Senator Plale's Goliath-Sized Turbine Siting Reform Bill, and a word from a Town-Sized David:
A Home in a PSC approved Fond du Lac County wind farm, Near the town of Byron, 2009
RED ALERT WISCONSIN!
A draft of a bill that would allow the Public Service Commission to repeat the wind turbine siting disasters in Fond du Lac and Dodge Counties is being introduced by Senator Jeff Plale, (D- South Milwaukee)
It should be noted that Senator Plale will have no wind turbines in his district, and no constituents who will be affected by this bill. The main impact will be on residents of rural Wisconsin.
Though the bill mentions no specifics about setbacks, noise limits, and other siting concerns, it is very clear about giving turbine siting approval to the PSC.
The PSC approved the siting of turbines 1000 feet from non-participating residents homes, and a noise limit of 50 decibels. Residents in the PSC approved wind farms of Fond du Lac and Dodge Counties are now having a hard time living with the disastrous results.
Home in PSC approved wind farm near the Town of Byron, Fond du Lac County, Winter, 2009
When a senator introduces a bill intended to strip away the power of elected officials of our towns, villages, and counties, in order to hand this power to appointed members of the Public Service Commission, we say it's time to contact our legislators.
Below is a letter from Douglas Zweizig, Acting Chair of the Town of Union's Plan and Zoning commission about this issue. Dr. Zweizig is also Professor Emeritus, School of Library and Information Studies, University of Wisconsin-Madison.
Though this letter is addressed to Senator Erpenbach, the content holds true for all of us in the state.
After you read it, please call your legislators (click here to find out who they are and how to contact them) and let them know if they want wind turbine siting reform, it should be based it on the Town of Union's Large Wind Ordinance, not "recycled ordinance guidelines provided by an out-of-state utility"
Sometimes a David just does a better job than a Goliath.
In 2007, landowners in the Town of Union (population just over 2,000) were approached by EcoEnergy (a wind turbine vendor) about placing large wind turbines on their properties.
In August 2007, the Town of Union Board enacted a temporary stay on wind turbine development in order to allow time to write a local ordinance for their governance.
Over the past 18 months, I have been the acting chair of the Town of Union Plan Commission as it developed its recently adopted Ordinance No. 2008-06, Wind Energy Systems Licensing Ordinance.
When our volunteer citizen Wind Turbines Study Committee began its work to prepare a draft ordinance, they naturally turned to Wisconsin’s Public Service Commission and its Draft Model Wind Ordinance for Wisconsin.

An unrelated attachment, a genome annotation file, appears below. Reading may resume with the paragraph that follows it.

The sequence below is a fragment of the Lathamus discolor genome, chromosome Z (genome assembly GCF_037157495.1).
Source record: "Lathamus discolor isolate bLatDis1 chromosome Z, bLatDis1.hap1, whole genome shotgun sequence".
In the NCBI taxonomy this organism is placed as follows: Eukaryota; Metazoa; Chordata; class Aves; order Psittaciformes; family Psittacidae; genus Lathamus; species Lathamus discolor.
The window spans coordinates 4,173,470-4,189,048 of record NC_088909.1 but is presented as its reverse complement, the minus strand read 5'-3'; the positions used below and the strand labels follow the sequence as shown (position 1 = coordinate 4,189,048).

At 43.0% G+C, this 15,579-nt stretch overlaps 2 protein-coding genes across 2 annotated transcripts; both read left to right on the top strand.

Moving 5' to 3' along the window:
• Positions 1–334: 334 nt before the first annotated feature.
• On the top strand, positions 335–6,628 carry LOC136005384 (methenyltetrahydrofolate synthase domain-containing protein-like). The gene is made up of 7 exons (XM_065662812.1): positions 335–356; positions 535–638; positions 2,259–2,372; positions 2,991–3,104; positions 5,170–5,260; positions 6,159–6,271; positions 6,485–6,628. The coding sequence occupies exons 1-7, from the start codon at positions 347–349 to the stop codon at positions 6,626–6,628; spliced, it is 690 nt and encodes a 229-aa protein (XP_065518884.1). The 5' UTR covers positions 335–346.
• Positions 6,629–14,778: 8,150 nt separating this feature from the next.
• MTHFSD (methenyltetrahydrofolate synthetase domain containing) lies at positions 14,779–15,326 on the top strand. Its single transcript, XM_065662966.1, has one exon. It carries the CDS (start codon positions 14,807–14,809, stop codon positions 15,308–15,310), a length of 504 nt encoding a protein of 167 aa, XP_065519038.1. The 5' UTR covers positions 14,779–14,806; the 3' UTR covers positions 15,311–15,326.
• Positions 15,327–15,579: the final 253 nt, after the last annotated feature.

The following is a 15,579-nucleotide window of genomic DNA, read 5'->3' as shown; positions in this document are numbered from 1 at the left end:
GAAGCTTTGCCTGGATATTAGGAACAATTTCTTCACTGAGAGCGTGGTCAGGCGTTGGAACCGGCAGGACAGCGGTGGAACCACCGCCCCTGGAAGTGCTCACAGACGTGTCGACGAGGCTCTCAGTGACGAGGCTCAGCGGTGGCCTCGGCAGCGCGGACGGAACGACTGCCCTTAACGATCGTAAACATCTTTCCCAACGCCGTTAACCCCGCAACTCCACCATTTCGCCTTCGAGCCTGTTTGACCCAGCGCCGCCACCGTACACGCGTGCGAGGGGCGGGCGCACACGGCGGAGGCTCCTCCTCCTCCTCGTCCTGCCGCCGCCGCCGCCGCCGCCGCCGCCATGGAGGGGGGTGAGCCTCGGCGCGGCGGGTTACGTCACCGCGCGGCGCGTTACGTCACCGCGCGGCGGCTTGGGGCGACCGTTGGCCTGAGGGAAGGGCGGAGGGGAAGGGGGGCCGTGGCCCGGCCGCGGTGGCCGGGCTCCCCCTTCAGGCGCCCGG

However, it turned out that the Draft Model Wind Ordinance for Wisconsinwas a poor guide for the creation of a responsible ordinance.
The hundreds of pages of literature that the Committee had reviewed included cautions about the effects of wind turbines on human health.
Where the PSC’s Draft Model Wind Ordinance for Wisconsin uses setbacks of 1,000 feet from dwellings, the Committee found 16 studies and reports from governments, physicians, and professional societies that stipulate setbacks of 1⁄2 mile or more in order to protect human health (10 of those sources set setbacks at 1 mile or more).
The Committee sought to learn the basis for the PSC recommendation and required a Freedom of Information request to learn that there was no rationale for the 1,000 foot setback—that the distance had been provided by a Florida utility!
While the PSC recycled ordinance guidelines provided by an out-of-state utility, our citizen Committee collected and evaluated hundreds of studies and reports and produced a report for our Town’s Plan Commission together with a draft ordinance. (The report and the minutes from the Committee’s 14 open meetings are available in the Evansville public library.)[Click to download final report] [Click to download minutes]
The Plan Commission worked with this draft ordinance and its supporting materials for eight months, holding its own hearings and working through the ordinance line-by-line. The resulting ordinance has been cited and requested across the country.
The PSC’s Draft Model Wind Ordinance for Wisconsin is no longer available on the Wisconsin PSC website.
I am writing you, as my Senator, because some are advocating that local governments should not be permitted to enact local guidelines for the placement of wind turbines and that the state should make these determinations.
I think that an examination of the working of the Public Service Commission and of our Town’s Plan Commission would show that our process and its result are demonstrably superior to that of the PSC in this case.